What began for Marylyn Dintenfass as a methodical, process-oriented exercise, exploring the expressive and technical possibilities of circles, grew into a meditative celebration of the architectural Oculus. The circle motif has been one of the constants in the visual lexicon that Dintenfass has employed throughout her work. Evoking a wide range of mathematical, historical and philosophical references—from cellular microcosms to celestial macrocosms—Dintenfass has sustained a perceptive investigation of this iconic, essential shape. Whereas some of her oculi are made with strong gestural marks, revealing the presence of Dintenfass hand, others make use of a highly controlled, hard-edge matrix derived from ring-like templates of her own design. The tension between these two modes, organic and mathematical, becomes a critical element of the series, playing against each others similarities and differences.
Oculus Series, Photo courtesy of Marylyn Dintenfass
Dintenfass Oculus works are also influenced by her concerns for architectural space and scale. The oculus (Latin for "eye") originated in Antiquity as a circular opening, often at the top of a dome. The oculus allowed a focused beam of natural light to illuminate a buildings interior; this illumination changed with the hour, weather conditions and season. Thus, even though the “opening" remained constant, its interaction with and control of light, and the fact that one can see both into and out of an oculus, is full of provocative dichotomies, meanings and visual possibilities.
Marylyn Dintenfass, Oculus. Number 49, Estimate $3,000-5,000
Watch the video below to learn more about the Oculus Series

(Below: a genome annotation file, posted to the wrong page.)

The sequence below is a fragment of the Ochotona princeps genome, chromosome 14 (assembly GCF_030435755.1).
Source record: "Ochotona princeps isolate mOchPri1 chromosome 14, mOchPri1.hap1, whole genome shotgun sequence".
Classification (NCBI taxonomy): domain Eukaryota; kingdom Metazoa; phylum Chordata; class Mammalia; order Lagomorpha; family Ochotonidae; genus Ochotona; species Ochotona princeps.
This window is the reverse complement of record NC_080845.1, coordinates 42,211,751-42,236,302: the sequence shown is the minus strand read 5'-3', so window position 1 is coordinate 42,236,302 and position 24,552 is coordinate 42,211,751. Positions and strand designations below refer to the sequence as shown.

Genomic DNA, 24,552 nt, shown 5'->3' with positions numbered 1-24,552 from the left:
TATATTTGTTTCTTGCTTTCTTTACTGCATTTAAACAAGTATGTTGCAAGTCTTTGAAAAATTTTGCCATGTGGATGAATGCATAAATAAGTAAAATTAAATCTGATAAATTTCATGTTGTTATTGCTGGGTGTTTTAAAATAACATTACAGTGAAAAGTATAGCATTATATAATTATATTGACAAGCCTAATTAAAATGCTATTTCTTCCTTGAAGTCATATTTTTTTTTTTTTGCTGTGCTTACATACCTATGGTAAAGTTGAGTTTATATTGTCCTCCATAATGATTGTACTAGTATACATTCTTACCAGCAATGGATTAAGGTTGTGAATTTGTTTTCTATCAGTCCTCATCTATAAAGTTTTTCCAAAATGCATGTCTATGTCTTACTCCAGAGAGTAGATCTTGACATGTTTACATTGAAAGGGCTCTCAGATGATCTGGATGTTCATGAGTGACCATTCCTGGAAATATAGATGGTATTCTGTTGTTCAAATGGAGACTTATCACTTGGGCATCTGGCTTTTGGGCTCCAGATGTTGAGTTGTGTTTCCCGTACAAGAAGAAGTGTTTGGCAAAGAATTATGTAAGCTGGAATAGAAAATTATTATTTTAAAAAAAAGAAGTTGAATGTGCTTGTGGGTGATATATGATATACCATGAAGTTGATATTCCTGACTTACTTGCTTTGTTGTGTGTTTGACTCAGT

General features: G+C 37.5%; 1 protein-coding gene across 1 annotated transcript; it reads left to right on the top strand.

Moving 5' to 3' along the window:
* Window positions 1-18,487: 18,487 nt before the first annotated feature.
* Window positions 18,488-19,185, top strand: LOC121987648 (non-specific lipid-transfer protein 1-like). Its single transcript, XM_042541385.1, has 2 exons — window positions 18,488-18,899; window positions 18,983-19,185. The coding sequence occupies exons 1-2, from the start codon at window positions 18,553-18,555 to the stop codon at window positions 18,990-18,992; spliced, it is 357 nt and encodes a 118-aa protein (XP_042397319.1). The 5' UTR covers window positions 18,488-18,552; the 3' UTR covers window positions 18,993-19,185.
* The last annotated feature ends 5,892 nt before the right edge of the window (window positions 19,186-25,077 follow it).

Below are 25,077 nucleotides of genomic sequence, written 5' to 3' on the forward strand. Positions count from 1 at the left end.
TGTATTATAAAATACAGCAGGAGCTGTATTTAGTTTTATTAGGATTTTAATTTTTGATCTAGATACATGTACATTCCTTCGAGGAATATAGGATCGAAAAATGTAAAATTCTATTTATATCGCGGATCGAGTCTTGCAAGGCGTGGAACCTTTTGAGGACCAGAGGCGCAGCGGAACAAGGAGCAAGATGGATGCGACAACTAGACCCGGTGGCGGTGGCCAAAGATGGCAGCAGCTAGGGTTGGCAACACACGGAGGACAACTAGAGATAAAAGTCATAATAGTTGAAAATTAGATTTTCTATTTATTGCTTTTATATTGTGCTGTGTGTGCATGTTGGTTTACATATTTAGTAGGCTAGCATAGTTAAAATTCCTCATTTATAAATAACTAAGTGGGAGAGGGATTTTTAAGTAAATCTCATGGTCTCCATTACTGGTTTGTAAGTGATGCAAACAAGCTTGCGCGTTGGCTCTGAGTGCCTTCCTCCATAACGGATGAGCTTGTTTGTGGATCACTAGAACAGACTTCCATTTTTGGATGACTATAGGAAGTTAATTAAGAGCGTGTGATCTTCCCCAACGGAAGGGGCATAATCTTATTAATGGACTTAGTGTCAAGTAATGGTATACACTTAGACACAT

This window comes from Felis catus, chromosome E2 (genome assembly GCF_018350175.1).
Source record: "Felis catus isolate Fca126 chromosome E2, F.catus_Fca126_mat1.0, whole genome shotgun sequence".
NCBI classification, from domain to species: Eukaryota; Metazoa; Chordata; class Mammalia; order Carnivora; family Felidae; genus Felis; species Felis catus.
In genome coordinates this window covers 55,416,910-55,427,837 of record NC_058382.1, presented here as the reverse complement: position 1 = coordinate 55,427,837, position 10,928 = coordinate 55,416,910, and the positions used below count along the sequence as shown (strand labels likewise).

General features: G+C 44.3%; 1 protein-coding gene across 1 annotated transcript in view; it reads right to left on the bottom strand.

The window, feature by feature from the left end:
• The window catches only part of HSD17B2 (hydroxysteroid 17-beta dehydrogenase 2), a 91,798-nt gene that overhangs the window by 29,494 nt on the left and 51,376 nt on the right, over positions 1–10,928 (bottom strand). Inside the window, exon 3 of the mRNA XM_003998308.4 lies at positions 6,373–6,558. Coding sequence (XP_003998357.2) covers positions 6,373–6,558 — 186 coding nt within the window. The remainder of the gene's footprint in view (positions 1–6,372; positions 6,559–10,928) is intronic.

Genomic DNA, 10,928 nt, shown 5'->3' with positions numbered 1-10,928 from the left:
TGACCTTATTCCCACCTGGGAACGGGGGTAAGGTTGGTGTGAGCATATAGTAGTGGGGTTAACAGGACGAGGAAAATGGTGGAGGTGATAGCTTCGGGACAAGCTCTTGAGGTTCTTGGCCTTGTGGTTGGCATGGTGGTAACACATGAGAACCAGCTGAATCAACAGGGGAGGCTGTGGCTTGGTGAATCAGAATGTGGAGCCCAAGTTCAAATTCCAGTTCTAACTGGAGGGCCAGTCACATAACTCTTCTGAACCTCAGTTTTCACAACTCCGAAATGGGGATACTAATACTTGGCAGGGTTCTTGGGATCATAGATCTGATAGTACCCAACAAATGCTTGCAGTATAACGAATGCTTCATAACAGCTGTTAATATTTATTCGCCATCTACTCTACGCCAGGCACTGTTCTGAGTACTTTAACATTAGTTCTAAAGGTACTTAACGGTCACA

Marylyn Dintenfass’ work is found in major public, corporate and private collections in Europe, South America, Israel, Japan and the United States, including The Metropolitan Museum of Art; The Cleveland Museum of Art; Detroit Institute of Arts; Museum of Fine Arts, Houston; Mississippi Museum of Art; Minneapolis Institute of Arts and the Smithsonian American Art Museum. Her 30,000 square foot 2010 Parallel Park installation in Fort Myers, Florida is one of the largest and most noteworthy of the last decade. Her work has been widely reviewed by Artinfo, ARTNews, Huffington Post and her 2011 and 2012 Babcock Galleries exhibitions were both selected as one of the year’s top 100 shows by Modern Painters Magazine.
Marylyn Dintenfass, Photo courtesy of artist
Dintenfass has twice been a MacDowell Fellow and has received both an Individual Artist Fellowship from the New York Foundation for the Arts and two Project Grants from the National Endowment for the Arts. She was awarded the Silver Medal at the First International, Mino, Japan, and The Ravenna Prize at the 45th Faenza International in Italy. Her academic positions have included Visiting Professor at the National College of Art and Design in Bergen and Oslo, Norway; Bezalel Academy of Art and Design in Jerusalem, Israel; Sheridan College in Toronto, Canada and Hunter College in New York City. For ten years she was a member of the faculty at Parsons School of Design in New York City.
Learn more about Dintenfass and her work here.